What is the one thing you could do right now, today, that would move your business along?
What could get you closer to being in business, get you that next client, create future income?
If you know what it is, why are you reading this instead of doing it? (I suspect there is something green and croaking on your breakfast plate.)
Are You Really Hungry?
“Eat a live frog first thing in the morning and nothing worse will happen to you the rest of the day.”
This humorous saying has been credited to 17th century American author Mark Twain (though someone on my staff has pointed out to me that there is no evidence that Twain ever said or wrote it…
…it’s a translation of a statement documented as having been written by a 17th century French humorist named Nicholas Chamfort, who was quoting an associate known as “Mr. de Lassay”).
Though he mingled among France’s upper classes, Chamfort supported the French Revolution. His use of the “frog” statement was aimed at his disgust with French high society.
I first heard the saying from Brian Tracy, the personal development expert and sales trainer; in his book Eat That Frog! He uses it as a colorful way to say, “Stop procrastinating.”
More specifically, “eating the frog,” means tackling the biggest or most important task(s) that will move your business forward.
Why do we generally decline to eat the frog first thing in the morning, or at any time during the day?
It’s because these major tasks usually involve things that are totally foreign to us so…
…we feel there won’t be much satisfaction in the short term.
Or we’re such perfectionists that we can’t launch until we get it “just right.” In either scenario, there’s a fear of failing.
But if you really want to be in business—if you’re really hungry—you’ve got to eat the frogs.
Frogs Top to Bottom
People at all levels of businesses—newbies to veterans—have their frogs and we all find ways to avoid them.
I won’t lie to you: I have always struggled with distraction and still do. I can look back and make a list of all the things I resisted doing:
- Learning How to Write Copy
- Learning How to Create a Landing Page
- Figuring out How an Email Autoresponder Works
- Creating My First Webinar
- Preparing My First Live Event
- Writing My First Book
I let many of these things drag on for months. I put off writing my first book for about two years.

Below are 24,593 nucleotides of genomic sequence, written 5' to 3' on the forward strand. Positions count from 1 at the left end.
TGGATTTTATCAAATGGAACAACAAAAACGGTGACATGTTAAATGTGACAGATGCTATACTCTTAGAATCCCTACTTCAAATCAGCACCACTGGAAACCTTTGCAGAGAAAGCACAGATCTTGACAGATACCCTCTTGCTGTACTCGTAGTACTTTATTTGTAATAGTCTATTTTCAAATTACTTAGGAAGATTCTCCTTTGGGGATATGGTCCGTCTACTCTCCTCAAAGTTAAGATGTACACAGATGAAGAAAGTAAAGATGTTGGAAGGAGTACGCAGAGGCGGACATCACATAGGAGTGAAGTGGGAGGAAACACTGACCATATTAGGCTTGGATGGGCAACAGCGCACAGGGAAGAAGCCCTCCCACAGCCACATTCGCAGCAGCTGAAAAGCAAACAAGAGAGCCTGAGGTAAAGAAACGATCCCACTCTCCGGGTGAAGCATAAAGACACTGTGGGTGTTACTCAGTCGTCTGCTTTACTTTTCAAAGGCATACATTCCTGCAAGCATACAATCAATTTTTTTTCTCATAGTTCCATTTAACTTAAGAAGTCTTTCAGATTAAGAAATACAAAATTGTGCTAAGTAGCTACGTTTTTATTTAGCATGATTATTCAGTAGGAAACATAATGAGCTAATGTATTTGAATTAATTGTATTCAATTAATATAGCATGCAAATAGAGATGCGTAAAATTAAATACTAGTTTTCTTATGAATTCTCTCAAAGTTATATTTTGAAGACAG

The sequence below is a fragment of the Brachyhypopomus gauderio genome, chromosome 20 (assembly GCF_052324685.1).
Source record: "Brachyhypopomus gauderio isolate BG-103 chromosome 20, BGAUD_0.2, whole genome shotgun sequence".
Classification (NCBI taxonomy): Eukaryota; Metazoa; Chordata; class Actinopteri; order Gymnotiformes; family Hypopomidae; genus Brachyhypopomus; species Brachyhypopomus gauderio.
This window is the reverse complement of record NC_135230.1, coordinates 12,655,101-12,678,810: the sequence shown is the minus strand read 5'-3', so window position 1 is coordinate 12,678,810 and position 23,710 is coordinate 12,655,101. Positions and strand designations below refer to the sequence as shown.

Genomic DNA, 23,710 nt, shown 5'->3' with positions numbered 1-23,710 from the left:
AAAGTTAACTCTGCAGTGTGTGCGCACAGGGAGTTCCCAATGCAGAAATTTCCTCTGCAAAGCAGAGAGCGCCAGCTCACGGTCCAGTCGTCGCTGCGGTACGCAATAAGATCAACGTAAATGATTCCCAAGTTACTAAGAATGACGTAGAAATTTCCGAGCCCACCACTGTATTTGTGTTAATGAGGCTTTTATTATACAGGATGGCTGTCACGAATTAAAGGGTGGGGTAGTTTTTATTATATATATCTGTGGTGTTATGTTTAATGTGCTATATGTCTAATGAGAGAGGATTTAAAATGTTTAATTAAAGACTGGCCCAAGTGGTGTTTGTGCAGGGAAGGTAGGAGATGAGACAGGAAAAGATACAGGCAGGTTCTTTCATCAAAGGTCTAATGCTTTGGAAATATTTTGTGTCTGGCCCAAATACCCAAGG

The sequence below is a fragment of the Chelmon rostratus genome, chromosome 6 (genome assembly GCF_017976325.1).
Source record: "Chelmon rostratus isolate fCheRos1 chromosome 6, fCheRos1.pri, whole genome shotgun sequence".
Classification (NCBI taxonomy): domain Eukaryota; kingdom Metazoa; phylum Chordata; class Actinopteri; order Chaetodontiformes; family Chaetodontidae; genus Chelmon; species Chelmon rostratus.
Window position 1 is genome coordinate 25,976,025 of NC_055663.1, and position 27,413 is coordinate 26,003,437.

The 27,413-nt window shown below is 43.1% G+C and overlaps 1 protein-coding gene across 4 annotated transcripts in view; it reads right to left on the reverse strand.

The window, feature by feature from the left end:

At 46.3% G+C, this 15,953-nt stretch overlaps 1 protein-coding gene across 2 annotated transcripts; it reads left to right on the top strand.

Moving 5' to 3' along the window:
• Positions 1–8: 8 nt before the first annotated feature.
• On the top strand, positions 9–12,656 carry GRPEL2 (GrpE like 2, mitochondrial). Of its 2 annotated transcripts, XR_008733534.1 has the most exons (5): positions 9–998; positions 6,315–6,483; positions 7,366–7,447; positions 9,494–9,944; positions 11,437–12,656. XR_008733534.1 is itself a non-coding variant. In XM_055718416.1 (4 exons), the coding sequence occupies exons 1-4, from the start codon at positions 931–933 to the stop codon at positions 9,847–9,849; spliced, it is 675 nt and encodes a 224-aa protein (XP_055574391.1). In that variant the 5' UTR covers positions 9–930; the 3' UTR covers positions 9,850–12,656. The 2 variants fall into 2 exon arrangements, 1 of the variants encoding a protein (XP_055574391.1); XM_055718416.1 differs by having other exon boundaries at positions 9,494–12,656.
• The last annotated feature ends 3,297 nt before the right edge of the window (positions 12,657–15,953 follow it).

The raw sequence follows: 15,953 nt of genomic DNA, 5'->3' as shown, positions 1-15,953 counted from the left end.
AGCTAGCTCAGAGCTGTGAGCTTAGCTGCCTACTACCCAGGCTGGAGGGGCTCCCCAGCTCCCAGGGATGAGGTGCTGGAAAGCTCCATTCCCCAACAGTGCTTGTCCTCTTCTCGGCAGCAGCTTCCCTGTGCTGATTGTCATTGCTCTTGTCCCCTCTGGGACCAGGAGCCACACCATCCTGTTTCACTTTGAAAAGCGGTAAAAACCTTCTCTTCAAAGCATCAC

Each of those things I mentioned in the list above would have moved my business along in a meaningful way:
- By knowing how to write copy, I could have started writing effective ads. Later, I could have used it to write effective lead capture pages and emails.
- By doing my first webinar, I would have been closer to making my first sale (or discovering what didn’t work).
- By writing my first book, I could have opened up an entirely new front-end marketing line, which was very much needed (and which we’ve since done).
There are even tasks today that need to be done that I still don’t dive into like I know I should. Only now, I have a staff and people around who need information and orders, so I can’t indulge in distractions to the degree I could when it was just me.
So how do I stop wasting time and just get on with it?
Worse Than Eating a Frog
The most successful procrastination-busting strategy I’ve ever used is “self-imposed accountability.”
For someone just starting out, who does not yet have a list of leads and customers, you would make yourself accountable to a friend or family member.
Tell them what you’re going to do and when you will have it finished. Declare that the penalty for failing to deliver is some amount of cash that you really can’t afford to lose. Give it to a third party to hold until the due date. Then either deliver and reclaim your cash or fail to deliver on time and lose it.
For people who are further along and do have an audience, the method is to announce your “frog” in an email, on social media, or both.
It’s a good idea to put some cash up as well, to ensure you really do deliver.
I did this last year when I announced my diet and exercise goals and put up $10,000 to go to charity if I failed.
I failed. I paid. (Looking back, perhaps I would have succeeded if I’d put up $50,000 or $100,000. In any event, the money went to a good cause.)
If you can motivate yourself to take on and complete the things you’ve been putting off—usually, they are big, meaningful things that would move your business forward—you will find yourself actually in business.
If motivation is hard to summon, use self-imposed accountability. If you make the deadline short enough and the penalty stiff enough, the frog will seem palatable in comparison.
Under such circumstances, I’ve found myself so deeply focused on what I was producing that I didn’t even “taste” it.